I love to find out as much about a topic I am involved in or interested in, and I am not afraid to ask questions about the topic until my knowledge is satisfied, and I feel better informed.
When I first met my wife, we were sitting together ready to perform for the late Rosa Parks at an event. She was the dancer, and I was the singer. We were traveling with the international super group Up With People, and it was one of our earliest performances. Her Australian accent really caught my attention, and her warm smile and personality had me hooked. I asked her question after question after question, just trying to get to know her more. After all, the more questions I asked, the more I discovered about her. Little did the both of us know that years later we would become married and care for over 50 children in our home and in our family as foster parents. Those questions sure did lay some of that groundwork!
That’s how it often is as a foster parent. You have questions as you await the arrival of a new child into your home. This can be a time of excitement, as well as anxiety. The phone call from a caseworker asking if you would like a foster child placed in your home can leave you in a state of apprehension. It is often a time of questions, from you and your family, as well as from the foster child. For the child coming into your home, it is especially an intimidating period. Remember, this new foster child is being moved, against his/her wishes, to a strange home and to an unknown family.
Perhaps the most important thing you can do to prepare for the arrival of a foster child is to educate yourself with as much background information and history as you can about the child. Ask those questions! Do not be concerned if you have a large number of questions for your caseworker when you are first approached about of a placement of a child in your house. While the caseworker may not have all the answers, you will find valuable information by asking. Some questions from my book The Foster Parenting Manual you might wish to consider include:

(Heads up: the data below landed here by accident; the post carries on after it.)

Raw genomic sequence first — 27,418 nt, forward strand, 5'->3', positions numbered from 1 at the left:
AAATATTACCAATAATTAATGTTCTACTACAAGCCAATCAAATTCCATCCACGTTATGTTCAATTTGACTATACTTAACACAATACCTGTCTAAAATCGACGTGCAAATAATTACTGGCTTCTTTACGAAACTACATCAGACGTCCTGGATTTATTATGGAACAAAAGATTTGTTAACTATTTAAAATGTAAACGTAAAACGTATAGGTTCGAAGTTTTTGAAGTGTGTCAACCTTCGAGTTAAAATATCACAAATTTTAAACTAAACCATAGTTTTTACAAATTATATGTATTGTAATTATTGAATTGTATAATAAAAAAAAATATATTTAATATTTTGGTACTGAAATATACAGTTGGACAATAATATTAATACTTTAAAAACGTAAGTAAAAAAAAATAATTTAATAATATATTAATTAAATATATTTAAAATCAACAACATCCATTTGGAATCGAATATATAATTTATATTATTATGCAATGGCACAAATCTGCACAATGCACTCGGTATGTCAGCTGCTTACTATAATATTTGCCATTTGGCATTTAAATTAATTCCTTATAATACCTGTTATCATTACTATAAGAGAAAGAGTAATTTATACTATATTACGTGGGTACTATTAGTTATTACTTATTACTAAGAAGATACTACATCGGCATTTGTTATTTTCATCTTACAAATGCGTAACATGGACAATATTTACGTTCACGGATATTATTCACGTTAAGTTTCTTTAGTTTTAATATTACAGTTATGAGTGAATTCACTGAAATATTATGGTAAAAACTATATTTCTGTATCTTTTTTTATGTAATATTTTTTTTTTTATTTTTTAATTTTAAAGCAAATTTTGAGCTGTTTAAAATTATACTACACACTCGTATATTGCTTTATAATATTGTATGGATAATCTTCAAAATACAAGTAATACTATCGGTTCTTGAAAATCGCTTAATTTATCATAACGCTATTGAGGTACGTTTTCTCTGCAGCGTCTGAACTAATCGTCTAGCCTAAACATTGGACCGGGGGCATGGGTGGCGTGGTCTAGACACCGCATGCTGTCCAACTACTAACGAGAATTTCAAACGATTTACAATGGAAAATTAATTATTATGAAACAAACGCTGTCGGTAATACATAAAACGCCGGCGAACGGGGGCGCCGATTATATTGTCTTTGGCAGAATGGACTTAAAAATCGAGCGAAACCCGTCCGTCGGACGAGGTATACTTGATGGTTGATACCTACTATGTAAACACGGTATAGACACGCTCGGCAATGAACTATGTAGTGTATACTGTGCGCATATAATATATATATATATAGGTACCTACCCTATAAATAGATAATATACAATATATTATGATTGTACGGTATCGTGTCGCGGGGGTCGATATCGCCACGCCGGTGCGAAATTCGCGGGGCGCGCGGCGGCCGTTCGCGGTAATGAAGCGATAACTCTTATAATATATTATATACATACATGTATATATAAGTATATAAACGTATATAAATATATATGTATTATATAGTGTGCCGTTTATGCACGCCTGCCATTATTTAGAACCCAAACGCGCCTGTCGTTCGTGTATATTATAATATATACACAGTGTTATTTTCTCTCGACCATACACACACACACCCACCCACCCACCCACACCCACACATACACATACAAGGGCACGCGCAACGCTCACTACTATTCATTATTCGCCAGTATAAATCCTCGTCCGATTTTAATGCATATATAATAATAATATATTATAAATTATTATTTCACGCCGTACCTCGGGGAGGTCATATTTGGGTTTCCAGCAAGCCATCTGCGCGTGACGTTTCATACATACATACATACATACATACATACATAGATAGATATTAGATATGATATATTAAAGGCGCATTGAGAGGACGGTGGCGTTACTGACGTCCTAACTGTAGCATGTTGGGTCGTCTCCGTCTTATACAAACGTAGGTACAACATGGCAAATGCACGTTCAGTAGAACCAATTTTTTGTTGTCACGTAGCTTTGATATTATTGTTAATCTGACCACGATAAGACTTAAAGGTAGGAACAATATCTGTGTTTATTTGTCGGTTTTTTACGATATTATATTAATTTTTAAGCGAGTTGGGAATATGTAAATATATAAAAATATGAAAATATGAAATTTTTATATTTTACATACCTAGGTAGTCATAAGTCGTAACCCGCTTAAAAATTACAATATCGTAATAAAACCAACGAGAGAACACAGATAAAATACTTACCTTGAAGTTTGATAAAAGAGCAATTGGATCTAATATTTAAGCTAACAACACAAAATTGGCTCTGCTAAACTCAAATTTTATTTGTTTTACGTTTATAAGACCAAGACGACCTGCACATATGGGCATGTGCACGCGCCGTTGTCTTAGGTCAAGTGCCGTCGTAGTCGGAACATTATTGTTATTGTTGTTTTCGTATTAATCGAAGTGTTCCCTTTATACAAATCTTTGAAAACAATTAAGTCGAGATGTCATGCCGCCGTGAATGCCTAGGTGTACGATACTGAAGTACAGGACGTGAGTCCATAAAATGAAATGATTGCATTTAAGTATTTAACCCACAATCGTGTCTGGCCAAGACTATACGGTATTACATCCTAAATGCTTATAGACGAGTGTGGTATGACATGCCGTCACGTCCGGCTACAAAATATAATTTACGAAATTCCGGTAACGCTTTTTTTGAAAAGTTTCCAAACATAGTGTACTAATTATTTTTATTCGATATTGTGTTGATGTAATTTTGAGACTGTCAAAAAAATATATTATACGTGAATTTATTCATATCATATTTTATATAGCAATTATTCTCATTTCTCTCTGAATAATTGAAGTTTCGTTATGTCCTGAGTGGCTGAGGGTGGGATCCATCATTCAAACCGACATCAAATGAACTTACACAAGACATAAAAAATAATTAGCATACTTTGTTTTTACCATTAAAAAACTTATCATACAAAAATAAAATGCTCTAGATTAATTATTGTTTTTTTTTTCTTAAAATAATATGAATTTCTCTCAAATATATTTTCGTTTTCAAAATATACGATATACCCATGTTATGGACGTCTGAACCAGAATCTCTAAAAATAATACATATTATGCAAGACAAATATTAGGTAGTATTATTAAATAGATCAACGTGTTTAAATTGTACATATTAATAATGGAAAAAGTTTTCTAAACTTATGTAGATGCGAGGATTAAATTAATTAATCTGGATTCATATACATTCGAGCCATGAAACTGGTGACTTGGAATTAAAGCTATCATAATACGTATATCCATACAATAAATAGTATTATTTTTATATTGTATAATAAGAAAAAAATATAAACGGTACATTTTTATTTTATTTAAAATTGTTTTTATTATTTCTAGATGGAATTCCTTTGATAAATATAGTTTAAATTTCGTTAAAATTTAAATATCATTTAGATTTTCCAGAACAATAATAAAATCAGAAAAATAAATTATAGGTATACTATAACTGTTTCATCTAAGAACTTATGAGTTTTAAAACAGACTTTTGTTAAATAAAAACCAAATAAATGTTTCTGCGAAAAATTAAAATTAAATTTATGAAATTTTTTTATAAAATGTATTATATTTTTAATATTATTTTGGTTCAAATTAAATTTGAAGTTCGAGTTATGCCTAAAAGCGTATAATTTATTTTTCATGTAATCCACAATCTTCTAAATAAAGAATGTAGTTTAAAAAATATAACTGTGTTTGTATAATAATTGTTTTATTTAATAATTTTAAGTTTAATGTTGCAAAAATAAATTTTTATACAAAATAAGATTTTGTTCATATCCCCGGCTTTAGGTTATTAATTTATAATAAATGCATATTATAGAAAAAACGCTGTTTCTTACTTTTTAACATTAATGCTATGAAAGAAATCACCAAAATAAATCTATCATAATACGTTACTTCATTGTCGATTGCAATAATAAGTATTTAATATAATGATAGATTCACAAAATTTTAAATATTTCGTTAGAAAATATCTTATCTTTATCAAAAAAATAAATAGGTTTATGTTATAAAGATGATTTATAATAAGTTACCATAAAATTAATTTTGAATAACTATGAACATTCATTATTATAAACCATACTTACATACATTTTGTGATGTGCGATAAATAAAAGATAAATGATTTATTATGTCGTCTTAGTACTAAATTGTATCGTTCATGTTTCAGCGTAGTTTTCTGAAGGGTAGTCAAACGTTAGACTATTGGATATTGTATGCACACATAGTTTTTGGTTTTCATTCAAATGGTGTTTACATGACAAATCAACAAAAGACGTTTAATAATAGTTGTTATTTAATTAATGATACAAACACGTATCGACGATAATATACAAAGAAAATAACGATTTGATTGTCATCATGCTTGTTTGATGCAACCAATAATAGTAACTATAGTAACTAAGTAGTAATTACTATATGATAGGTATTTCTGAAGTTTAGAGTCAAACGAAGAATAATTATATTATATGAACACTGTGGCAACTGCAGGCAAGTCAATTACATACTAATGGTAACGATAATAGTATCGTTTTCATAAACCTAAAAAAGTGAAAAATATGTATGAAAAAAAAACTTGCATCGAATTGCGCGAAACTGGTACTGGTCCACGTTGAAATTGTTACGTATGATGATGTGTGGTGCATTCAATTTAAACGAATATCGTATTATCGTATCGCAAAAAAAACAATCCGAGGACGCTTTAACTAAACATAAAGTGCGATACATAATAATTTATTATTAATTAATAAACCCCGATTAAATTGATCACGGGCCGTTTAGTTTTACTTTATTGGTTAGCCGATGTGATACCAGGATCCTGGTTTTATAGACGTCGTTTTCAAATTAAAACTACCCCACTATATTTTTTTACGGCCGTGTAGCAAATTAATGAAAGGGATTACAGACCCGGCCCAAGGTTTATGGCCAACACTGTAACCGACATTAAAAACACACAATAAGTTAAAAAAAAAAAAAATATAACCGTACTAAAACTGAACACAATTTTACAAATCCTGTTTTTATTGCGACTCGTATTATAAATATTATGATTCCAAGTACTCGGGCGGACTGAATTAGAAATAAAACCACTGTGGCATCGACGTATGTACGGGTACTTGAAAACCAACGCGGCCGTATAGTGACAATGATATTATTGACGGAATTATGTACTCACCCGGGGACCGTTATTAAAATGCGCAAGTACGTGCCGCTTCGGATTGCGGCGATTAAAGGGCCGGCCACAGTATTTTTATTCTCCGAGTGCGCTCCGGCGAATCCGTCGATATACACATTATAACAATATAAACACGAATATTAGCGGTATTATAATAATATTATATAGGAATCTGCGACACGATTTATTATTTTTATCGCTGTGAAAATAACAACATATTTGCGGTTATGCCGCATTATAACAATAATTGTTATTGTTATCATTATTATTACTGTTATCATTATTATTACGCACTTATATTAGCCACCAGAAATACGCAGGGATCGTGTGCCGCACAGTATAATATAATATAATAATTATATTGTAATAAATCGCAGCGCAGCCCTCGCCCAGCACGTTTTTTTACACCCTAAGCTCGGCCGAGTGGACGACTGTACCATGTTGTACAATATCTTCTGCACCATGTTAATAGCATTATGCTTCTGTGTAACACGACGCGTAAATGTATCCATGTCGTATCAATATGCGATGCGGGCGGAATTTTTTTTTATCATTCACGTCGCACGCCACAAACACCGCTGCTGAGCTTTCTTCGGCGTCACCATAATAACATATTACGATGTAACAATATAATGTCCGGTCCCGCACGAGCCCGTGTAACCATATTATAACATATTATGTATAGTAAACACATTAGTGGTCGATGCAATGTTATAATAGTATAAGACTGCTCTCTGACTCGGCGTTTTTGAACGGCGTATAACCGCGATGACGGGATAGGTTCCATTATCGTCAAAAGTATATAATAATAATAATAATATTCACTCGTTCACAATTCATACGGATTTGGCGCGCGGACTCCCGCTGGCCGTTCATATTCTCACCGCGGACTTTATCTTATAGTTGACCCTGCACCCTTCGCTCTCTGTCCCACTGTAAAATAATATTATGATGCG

-How old is the child?
-Why is the child in care?
-How long might the child stay with you?
-Will the child need day care supervision?
-Does the child have any learning disabilities or special needs of any kind?
-Does the child have any anger management or extreme emotional issues that you need to be aware of?
-Is this the first time the child has been in foster care?
-Is the child’s medical shots up to date? Are there any medical concerns?
-Is the child from the same town? Does the child need to be enrolled in your local school system?
-Does the child have clothes? Will you need to buy diapers and baby wipes?
Once you have some of those answers, you can begin to better prepare for the arrival of the newest child to your family. Yet, there are other things you can do to help create that warm, loving, safe environment that the child needs to have when coming to your home.
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Although it is impossible to predict how he will react when he first meets you, it is important that you approach this time with caution and care. That first moment is so very important. When the caseworker pulls into your driveway, go out to the car and welcome the caseworker and child, introducing yourself immediately, with a warm smile and soft voice. Inform your foster child who you are and the role you will now play in his life. He may very well not understand the foster care system, or what foster parents do.
Do not insist that your new child call you mom or dad. Allow your foster child to call you by your first names, if you feel comfortable with this, or by whatever name he feels comfortable in calling you. As the child may be scared, do not insist that he react to you right away. This is a time of extreme difficulty, and your foster child may be in a state of shock.
As you help him inside with his possessions, take him by the hand, if he is a little one, or place a soft hand upon his shoulder, if he is a teenager. Actions like these can be reassuring that all will be okay, that he is in a safe and caring home.
Do not insist upon hugging, as he may be too embarrassed or hurt to do so.
Show him where he will sleep, and where his clothes will be kept. Have a nightlight already on in the room, if the room is dark. Ask if he is hungry, and offer him some food. If he doesn’t want any food, do not insist upon it. He will eat when he is ready and hungry.
To be sure, I was a little nervous when I first met my soon to be wife for the first time, as I was really attracted to her. I was also a little nervous the first time a child from foster care arrived in my home. Now, can you imagine how nervous, scared, anxious, and terrified that child is when he comes to your home? Most likely, he is feeling all of this and more. The better prepared you are for him, the more welcome he will feel.
For more, purchase Dr. DeGarmo’s training book The Foster Parenting Manual: A Practical Guide to Creating a Loving, Safe, and Stable Home. Get your signed copy HERE.